8. Case 8

A 34-year-old, gravida 3, para 1 women with one baby with 5p deletion syndrome visited our hospital for antenatal care. After the first baby was diagnosed postnatally with 5p deletion syndrome, a paternal balanced translocation, 46,XY,t(5;10)(p15.3;q24.1) was confirmed. In this pregnancy, CVS was done owing to the known paternal chromosomal aberration. The result was 46,XY,add(5)(p15.3), and on the basis of the paternal karyotype, the final fetal karyotype was redescribed as 46,XY,der(5)t(5;10)(p15.3;q24.1). The prenatal ultrasound scan showed no specific findings. This pregnancy outcome was not available.


5p deletion syndrome is a rare chromosomal aberration, and the incidence rate is one in 15,000-50,000 live births [2]. In our institute, the incidence of 5p deletion syndrome in cases in which the karyotype was confirmed prenatally was about one in 1,400.

Approximately 80% of cases of 5p deletion syndrome result from de novo deletions, 10-15% are due to unequal segregation of a parental balanced translocation, and rare chromosomal abnormalities cause less than 10% [2]. In this study, parental karyotypes were confirmed in six of eight cases. Four cases occurred due to de novo deletions, and two cases resulted from parental balanced translocation. Another study reported that cases of 5p deletion syndrome inherited from parental translocation mostly had a paternal origin [3,4]. In our study, we confirmed both cases involving parental balanced translocation were inherited from a paternal carrier.

Cases of 5p deletion syndrome show variable genotypes and phenotypes. A critical region in 5p15.2-15.3 is responsible for the typical phenotype of 5p deletion syndrome [2,5]. The deletion of 5p15.2 is known to be responsible for facial dysmorphism and intellectual disability [4,6]. Several genes have been reported to be associated with phenotype of 5p deletion syndrome. The catenin delta 2 (CTNND2) gene contains 26 exons at 5p15.2, and is a neuronal-specific protein that is potentially associated with cerebral neuronal development [7]. Deletion of the CTNND2 gene has been linked with the mental retardation seen in 5p deletion syndrome [7], and Asadollahi et al. [8] reported that a small exonic deletion of the CTNND2 gene was associated with learning problems and a low/normal intelligence quotient with or without developmental delay. Wu et al. [9] suggested that the proximal region of 5p15.3 is related to the cat-like cry and speech delay seen in 5p deletion syndrome. Additionally, the semaphorin 5A (SEMA5A) gene has been mapped to the critical region associated 5p deletion syndrome on chromosome 5 [10]. SEMA5A contains 28 exons at 5p15.31, and deletion of SEMA5A has been associated with autism [10]. The telomerase reverse transcriptase (TERT) gene has 16 exons at 5p15.33, and deletion of TERT has been shown to play a role in the phenotypic changes in 5p deletion syndrome [11].

The clinical characteristics of 5p deletion syndrome are difficult to find prenatally. Many studies have reported prenatal ultrasound findings of 5p deletion syndrome, but none have detected common findings among the cases [12-18]. Two cases of confirmed 5p deletion syndrome also had nonimmune fetal hydrops [12,13], and in another case isolated bilateral ventriculomegaly was found [14]. 5p deletion syndrome has been detected prenatally in the context of Dandy-Walker syndrome and agenesis of the corpus callosum [15]. Chen et al. [16] reported that a mosaic distal 5p deletion was associated with cerebellar hypoplasia and microcephaly in a prenatal ultrasound scan. Other studies reported that abnormal findings in prenatal ultrasounds were found in cases with 5p14 deletions [17,18]; one study identified a hypoplastic nasal bone, choroid plexus cyst, cerebellar hypoplasia, and a single umbilical artery in the second trimester ultrasound [17], while another study found prenatally that the fetus had cerebellar hypoplasia, bilateral hydronephrosis, and single umbilical artery in detail scan at 24 weeks of gestation [18].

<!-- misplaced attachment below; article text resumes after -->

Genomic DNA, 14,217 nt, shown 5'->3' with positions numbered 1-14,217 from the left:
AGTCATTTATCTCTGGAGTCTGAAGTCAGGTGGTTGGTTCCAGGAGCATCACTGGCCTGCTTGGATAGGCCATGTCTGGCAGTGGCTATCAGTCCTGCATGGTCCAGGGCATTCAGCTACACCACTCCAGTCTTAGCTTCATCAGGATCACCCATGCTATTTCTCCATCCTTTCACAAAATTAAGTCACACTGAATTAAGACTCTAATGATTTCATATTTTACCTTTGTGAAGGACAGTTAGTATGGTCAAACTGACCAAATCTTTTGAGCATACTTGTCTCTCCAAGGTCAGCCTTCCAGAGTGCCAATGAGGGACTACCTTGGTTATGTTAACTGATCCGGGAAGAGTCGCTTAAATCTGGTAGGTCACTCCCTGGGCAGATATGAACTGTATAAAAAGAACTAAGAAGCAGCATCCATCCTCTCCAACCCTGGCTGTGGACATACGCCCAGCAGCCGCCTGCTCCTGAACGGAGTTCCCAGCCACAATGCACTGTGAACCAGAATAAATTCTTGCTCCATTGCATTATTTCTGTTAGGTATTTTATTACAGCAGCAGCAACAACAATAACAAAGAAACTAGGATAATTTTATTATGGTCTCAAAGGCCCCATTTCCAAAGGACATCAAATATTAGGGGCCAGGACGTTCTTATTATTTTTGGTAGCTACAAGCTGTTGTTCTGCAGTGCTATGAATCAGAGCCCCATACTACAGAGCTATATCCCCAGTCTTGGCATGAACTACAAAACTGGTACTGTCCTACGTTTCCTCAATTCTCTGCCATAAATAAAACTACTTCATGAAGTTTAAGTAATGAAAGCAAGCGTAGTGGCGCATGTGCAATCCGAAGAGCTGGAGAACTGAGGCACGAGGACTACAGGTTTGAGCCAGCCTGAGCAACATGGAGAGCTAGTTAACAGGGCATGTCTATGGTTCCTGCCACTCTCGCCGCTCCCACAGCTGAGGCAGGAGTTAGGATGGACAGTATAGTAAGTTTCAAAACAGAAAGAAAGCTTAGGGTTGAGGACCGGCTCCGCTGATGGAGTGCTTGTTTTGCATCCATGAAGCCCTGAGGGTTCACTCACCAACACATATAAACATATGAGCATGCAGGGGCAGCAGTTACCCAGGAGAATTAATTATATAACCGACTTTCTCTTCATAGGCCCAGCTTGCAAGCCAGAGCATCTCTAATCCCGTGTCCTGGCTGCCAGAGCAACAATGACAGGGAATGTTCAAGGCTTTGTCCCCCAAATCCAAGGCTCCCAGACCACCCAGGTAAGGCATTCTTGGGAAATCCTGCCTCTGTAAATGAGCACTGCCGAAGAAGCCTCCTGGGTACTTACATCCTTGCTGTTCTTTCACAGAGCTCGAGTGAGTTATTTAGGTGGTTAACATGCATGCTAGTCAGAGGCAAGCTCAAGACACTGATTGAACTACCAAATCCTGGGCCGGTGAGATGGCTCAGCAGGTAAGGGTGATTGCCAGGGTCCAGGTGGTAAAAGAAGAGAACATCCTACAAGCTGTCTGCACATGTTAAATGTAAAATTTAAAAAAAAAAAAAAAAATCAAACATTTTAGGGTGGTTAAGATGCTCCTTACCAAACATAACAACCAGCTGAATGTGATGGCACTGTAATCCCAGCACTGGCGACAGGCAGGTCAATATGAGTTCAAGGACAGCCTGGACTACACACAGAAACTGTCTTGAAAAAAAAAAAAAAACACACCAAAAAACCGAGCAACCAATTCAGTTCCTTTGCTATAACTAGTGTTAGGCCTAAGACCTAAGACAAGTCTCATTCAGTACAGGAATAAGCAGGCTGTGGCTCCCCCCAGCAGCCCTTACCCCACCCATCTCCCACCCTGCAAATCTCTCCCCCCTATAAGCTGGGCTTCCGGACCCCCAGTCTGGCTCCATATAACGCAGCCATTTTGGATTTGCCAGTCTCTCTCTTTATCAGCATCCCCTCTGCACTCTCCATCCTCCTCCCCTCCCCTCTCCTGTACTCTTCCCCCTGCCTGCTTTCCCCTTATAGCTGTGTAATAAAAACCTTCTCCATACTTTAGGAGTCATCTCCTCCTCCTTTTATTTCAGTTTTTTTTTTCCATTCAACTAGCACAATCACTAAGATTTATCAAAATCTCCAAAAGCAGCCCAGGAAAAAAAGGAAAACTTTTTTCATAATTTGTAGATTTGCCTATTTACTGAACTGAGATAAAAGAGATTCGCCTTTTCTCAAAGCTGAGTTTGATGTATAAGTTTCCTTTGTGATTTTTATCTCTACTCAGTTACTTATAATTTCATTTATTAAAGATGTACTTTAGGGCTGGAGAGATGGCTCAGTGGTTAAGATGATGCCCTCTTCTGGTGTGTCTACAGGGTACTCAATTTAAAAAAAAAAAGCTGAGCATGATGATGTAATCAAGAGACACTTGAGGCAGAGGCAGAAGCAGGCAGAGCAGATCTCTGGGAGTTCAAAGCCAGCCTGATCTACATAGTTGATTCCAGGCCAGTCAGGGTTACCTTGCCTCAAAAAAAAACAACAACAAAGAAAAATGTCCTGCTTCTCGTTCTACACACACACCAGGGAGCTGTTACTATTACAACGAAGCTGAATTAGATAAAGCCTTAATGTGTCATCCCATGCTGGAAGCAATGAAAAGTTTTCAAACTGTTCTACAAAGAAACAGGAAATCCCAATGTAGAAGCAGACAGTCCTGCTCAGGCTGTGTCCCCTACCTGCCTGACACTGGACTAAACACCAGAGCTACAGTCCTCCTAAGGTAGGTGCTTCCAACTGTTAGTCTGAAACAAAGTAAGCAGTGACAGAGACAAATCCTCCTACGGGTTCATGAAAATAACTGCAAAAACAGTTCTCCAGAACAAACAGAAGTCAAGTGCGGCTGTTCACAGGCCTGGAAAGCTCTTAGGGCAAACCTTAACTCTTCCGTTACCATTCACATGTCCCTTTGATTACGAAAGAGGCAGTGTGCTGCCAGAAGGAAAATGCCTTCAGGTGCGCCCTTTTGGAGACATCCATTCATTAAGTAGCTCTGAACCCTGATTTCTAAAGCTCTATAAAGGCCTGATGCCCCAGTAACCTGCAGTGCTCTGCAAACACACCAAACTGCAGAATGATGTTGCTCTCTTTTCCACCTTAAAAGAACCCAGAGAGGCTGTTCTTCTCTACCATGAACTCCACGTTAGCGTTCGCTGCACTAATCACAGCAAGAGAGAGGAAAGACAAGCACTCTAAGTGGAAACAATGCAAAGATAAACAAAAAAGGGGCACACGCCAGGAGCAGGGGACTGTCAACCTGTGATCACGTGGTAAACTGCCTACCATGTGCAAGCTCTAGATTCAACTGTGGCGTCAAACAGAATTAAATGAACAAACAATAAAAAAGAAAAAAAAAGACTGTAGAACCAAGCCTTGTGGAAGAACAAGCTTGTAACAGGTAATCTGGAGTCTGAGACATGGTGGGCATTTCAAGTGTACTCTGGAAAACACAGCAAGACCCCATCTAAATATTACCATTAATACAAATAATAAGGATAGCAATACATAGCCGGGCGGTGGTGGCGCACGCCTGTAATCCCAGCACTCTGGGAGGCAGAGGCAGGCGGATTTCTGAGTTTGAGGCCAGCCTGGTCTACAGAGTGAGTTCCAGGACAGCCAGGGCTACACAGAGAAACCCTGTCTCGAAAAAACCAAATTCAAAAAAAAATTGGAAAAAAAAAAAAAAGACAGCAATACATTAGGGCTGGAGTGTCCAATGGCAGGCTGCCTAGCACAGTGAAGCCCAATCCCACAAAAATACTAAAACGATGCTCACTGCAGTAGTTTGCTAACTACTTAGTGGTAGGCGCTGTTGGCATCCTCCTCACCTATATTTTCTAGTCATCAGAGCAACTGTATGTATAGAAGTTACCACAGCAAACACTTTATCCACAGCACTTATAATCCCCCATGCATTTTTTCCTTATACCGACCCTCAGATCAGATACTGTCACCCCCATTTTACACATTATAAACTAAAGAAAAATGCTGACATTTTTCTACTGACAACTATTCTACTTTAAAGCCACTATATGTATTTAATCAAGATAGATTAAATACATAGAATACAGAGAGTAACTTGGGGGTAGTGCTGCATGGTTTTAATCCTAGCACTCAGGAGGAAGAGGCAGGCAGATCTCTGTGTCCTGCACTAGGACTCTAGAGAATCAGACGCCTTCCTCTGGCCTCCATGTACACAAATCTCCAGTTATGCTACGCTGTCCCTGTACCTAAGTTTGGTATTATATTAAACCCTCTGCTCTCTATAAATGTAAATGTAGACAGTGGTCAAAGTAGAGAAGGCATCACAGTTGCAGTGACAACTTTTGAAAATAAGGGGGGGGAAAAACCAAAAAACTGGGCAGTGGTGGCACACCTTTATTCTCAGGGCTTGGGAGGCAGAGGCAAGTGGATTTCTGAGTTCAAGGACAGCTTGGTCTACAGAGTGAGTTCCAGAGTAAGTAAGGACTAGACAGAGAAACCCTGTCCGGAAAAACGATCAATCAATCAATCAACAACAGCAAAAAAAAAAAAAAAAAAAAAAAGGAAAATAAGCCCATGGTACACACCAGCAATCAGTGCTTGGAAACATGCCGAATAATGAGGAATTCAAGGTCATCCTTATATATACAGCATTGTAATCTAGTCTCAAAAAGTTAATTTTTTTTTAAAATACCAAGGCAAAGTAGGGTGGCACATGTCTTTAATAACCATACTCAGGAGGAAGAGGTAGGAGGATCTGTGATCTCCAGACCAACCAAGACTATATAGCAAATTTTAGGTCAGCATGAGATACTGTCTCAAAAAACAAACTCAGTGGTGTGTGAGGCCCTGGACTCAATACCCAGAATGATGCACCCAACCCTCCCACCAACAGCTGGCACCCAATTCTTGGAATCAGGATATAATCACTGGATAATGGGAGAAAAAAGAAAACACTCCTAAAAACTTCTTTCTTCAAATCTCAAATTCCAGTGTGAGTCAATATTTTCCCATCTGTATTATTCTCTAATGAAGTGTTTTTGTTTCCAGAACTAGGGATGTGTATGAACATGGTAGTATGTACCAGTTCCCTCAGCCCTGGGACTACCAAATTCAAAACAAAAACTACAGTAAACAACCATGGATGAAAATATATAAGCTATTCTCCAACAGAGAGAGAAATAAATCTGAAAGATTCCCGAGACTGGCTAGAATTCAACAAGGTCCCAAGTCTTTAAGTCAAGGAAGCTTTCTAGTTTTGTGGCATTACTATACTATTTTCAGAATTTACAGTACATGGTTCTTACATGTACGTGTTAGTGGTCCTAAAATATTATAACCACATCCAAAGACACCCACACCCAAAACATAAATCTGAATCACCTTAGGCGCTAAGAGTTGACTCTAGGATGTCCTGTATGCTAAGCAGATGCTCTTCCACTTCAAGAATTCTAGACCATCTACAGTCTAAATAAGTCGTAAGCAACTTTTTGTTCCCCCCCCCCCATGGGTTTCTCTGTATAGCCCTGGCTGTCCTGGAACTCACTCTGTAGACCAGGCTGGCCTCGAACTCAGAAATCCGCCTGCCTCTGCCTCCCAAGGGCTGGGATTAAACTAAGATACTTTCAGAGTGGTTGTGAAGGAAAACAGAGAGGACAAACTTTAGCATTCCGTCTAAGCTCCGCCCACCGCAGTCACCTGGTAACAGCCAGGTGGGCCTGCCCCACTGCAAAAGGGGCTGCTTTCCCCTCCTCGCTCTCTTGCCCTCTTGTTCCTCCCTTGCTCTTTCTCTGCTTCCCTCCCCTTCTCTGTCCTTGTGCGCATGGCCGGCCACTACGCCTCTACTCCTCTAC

We did not find any common features between the eight cases presented in this study. However, half of the cases were diagnosed with 5p deletion syndrome when karyotyping was performed on the basis of abnormal prenatal ultrasound findings. Unlike previous mentioned articles we could review results of the first trimester ultrasound, and three of four cases (75%) showed INT; however, the second trimester ultrasound didn’t reveal the same findings.

In conclusion, prenatal diagnosis of 5p deletion syndrome remains difficult. However, when abnormal ultrasound findings such as INT are detected, rarer chromosomal abnormalities, as well as common aneuploidy, should be considered. Therefore, it is necessary to carefully perform prenatal ultrasonography for the detection of chromosomal aberrations.


We would like to thank the Laboratory of Medical Genetics, Cheil General Hospital and Women’s Healthcare Center for providing the images of the karyotypes.

Fig. 1.

Fluorescent in situ hybridization (FISH) analysis of case 8. The normal chromosome 5p (spectrum green signal) and deletion of the terminal region of chromosome 5p (red arrow) are shown.


Table 1

Summary of the prenatal diagnosis of eight cases with 5p deletion syndrome

CaseMA (yr)GA at karyotyping (wk)  Indication for karyotyping  Fetal karyotype  Result of second trimester ultrasoundCause of 5p deletion syndrome
13714.1MCA including INT46,XX,del(5)(p13)De novo
23123.5Abnormal ultrasound findings46,XX,del(5)(p13.3)Small-sized cerebellum VentriculomegalyNot confirmed
32316.5INT Anasarca46,XY,del(5)(p13.3)NormalDe novo
43018.2Elevated MSAFP46,XY,del(5)(p14)NormalNot confirmed
53520.5AMA46,XY,del(5)(p14)NormalDe novo
63518.3AMA46,XY,del(5)(p14)[4]/46XX[24]NormalDe novo
73616.4INT46,XY,der(5)t(5;7)(p14.2;p21.2)MCAPaternal balanced translocation
83412Paternal balanced translocation46,XY,der(5)t(5;10)(p15.3;q24.1)NormalPaternal balanced translocation

MA, maternal age; GA, gestational age; MCA, multiple congenital anomalies; INT, increased nuchal translucency; MSAFP, maternal serum alpha fetoprotein; AMA, advanced maternal age.